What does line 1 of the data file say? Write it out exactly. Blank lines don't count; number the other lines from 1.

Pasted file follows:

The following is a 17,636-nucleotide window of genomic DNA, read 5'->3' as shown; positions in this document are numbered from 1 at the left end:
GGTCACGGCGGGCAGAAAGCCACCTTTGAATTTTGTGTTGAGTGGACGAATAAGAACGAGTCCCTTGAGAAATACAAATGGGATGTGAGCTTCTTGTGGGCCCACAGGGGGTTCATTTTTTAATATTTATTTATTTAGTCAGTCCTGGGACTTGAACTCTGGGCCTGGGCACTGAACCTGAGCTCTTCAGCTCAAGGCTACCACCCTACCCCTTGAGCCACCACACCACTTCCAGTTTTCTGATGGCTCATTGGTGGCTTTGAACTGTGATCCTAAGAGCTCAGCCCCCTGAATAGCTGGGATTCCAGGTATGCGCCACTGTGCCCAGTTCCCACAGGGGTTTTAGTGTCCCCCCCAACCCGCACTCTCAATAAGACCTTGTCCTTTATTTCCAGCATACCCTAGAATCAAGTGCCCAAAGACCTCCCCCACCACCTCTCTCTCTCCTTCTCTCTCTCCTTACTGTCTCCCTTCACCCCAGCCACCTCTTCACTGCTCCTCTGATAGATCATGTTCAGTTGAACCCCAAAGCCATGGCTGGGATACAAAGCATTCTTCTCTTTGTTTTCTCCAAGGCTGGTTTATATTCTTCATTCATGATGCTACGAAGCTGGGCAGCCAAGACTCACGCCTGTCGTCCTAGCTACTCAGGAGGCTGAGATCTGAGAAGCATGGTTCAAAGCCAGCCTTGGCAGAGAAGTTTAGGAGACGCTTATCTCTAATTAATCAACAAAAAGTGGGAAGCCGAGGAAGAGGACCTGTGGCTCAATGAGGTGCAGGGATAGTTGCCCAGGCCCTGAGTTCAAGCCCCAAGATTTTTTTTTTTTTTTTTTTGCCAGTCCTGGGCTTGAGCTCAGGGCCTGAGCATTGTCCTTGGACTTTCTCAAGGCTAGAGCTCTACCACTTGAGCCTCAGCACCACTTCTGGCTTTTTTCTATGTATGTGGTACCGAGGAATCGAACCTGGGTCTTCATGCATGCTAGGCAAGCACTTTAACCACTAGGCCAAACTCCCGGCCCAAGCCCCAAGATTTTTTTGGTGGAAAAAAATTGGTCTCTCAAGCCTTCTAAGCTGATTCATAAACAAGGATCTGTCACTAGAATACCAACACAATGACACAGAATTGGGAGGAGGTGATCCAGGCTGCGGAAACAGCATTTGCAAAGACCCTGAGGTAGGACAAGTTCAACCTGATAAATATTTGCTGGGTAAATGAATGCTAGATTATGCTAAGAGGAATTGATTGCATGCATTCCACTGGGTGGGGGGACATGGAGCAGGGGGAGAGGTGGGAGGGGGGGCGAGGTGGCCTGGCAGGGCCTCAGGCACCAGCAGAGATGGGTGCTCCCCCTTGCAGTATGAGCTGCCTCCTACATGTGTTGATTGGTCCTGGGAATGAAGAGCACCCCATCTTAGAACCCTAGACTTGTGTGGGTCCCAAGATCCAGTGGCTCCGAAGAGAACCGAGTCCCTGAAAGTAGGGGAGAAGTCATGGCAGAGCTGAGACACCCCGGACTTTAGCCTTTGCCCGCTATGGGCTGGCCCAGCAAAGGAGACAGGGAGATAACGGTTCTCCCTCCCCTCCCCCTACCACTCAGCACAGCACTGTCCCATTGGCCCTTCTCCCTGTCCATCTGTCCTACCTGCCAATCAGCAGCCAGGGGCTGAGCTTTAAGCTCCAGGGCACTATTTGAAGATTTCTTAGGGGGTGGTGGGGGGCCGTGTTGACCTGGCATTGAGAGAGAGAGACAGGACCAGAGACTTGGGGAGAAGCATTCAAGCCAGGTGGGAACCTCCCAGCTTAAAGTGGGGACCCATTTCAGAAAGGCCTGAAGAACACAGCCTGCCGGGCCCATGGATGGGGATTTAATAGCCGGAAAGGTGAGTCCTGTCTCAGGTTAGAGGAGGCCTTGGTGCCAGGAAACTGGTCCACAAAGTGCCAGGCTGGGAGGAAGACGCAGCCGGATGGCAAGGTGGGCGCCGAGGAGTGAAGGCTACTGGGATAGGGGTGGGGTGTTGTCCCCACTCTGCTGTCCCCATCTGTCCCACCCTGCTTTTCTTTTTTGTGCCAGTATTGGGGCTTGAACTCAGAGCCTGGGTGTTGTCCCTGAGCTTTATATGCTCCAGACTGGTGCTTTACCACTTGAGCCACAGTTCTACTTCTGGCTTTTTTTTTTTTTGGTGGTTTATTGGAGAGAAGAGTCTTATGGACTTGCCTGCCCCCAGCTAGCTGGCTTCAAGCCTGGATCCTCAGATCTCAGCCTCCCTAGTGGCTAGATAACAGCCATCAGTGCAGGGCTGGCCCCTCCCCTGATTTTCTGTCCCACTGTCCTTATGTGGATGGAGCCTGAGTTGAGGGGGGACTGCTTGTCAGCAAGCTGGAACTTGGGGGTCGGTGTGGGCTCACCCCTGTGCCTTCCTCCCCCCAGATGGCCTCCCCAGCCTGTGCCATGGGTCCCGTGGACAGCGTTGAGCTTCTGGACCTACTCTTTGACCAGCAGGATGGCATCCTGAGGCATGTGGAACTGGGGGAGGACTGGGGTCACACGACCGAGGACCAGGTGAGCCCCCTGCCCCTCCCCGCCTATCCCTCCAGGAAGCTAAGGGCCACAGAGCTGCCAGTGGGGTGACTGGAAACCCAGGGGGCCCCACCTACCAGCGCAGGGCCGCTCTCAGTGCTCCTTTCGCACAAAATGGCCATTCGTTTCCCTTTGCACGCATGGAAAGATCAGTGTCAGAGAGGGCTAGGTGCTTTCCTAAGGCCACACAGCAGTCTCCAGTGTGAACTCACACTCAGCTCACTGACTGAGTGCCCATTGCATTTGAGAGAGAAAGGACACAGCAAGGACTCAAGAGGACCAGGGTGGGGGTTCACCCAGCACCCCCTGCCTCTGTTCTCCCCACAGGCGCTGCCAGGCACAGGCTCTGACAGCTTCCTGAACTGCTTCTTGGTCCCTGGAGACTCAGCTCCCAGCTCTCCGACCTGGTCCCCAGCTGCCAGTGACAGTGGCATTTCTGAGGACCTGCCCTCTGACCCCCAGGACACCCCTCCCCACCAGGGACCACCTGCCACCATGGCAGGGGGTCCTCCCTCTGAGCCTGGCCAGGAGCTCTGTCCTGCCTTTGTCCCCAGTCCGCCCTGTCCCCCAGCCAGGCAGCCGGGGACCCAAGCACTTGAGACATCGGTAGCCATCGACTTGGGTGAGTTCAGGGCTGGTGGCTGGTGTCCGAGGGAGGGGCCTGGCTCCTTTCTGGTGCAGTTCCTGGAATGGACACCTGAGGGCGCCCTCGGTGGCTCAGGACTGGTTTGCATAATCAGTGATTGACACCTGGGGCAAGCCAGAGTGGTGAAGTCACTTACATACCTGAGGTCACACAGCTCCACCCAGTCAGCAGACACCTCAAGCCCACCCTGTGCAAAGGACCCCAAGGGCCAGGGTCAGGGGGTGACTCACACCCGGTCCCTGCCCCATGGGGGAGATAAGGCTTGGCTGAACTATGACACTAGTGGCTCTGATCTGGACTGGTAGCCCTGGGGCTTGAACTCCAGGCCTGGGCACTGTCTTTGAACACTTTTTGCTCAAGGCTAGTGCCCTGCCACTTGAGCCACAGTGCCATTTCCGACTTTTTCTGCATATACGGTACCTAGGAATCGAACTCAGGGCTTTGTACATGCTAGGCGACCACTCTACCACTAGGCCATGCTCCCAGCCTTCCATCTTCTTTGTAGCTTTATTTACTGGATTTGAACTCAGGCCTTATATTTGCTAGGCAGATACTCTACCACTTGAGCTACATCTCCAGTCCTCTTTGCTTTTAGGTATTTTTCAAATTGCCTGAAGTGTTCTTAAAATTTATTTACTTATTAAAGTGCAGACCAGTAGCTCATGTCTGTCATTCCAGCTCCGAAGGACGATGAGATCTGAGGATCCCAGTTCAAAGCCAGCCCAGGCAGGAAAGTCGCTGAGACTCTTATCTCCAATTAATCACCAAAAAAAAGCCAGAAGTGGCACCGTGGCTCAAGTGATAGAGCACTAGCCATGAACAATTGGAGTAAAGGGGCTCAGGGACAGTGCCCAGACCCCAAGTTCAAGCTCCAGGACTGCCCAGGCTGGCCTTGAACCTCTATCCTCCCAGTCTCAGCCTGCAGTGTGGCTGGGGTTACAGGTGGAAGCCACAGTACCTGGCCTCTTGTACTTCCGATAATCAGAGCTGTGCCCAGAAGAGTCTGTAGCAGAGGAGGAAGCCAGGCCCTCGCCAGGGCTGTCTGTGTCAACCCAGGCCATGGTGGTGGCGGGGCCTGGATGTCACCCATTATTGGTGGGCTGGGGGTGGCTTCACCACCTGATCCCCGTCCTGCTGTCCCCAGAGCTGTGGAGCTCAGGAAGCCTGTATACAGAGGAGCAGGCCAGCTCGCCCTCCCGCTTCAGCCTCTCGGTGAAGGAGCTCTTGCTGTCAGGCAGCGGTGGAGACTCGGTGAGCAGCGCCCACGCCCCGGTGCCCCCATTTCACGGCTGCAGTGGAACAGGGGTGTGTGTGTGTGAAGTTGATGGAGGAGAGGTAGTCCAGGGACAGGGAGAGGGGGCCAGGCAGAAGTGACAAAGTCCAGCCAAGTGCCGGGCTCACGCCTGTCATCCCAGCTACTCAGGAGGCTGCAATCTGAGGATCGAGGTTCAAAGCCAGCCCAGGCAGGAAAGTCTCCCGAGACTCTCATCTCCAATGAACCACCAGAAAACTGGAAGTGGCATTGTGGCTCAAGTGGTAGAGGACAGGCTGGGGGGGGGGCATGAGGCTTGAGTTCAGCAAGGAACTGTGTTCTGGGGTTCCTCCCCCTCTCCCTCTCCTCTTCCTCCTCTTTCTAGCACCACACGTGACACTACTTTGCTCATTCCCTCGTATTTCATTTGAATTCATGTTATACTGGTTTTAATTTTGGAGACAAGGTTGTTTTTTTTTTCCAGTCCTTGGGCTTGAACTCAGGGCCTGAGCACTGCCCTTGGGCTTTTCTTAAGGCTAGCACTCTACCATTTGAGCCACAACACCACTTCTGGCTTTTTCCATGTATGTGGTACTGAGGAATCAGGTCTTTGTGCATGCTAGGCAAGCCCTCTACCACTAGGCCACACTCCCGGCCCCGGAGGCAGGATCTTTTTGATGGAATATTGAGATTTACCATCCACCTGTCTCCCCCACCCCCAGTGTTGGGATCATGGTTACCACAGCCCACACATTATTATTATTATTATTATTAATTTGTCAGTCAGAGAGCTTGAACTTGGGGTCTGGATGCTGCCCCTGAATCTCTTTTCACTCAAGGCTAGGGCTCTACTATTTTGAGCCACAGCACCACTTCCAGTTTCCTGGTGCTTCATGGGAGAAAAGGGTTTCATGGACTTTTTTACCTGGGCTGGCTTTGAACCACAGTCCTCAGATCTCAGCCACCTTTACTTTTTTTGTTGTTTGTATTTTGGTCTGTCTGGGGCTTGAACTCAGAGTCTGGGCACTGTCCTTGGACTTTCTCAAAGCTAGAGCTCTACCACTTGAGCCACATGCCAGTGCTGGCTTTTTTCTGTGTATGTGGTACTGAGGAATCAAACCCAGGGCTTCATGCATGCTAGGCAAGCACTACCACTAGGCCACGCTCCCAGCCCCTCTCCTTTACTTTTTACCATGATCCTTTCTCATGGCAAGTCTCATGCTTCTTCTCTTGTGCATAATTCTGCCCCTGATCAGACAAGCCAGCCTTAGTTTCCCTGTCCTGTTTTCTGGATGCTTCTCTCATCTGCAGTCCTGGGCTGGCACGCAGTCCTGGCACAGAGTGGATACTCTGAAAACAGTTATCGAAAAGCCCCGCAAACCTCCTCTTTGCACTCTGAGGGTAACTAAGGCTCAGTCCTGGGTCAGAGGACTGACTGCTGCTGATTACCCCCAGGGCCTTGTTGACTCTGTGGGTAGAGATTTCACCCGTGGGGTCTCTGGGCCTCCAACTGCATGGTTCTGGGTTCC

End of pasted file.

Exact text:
The following is a 17,636-nucleotide window of genomic DNA, read 5'->3' as shown; positions in this document are numbered from 1 at the left end: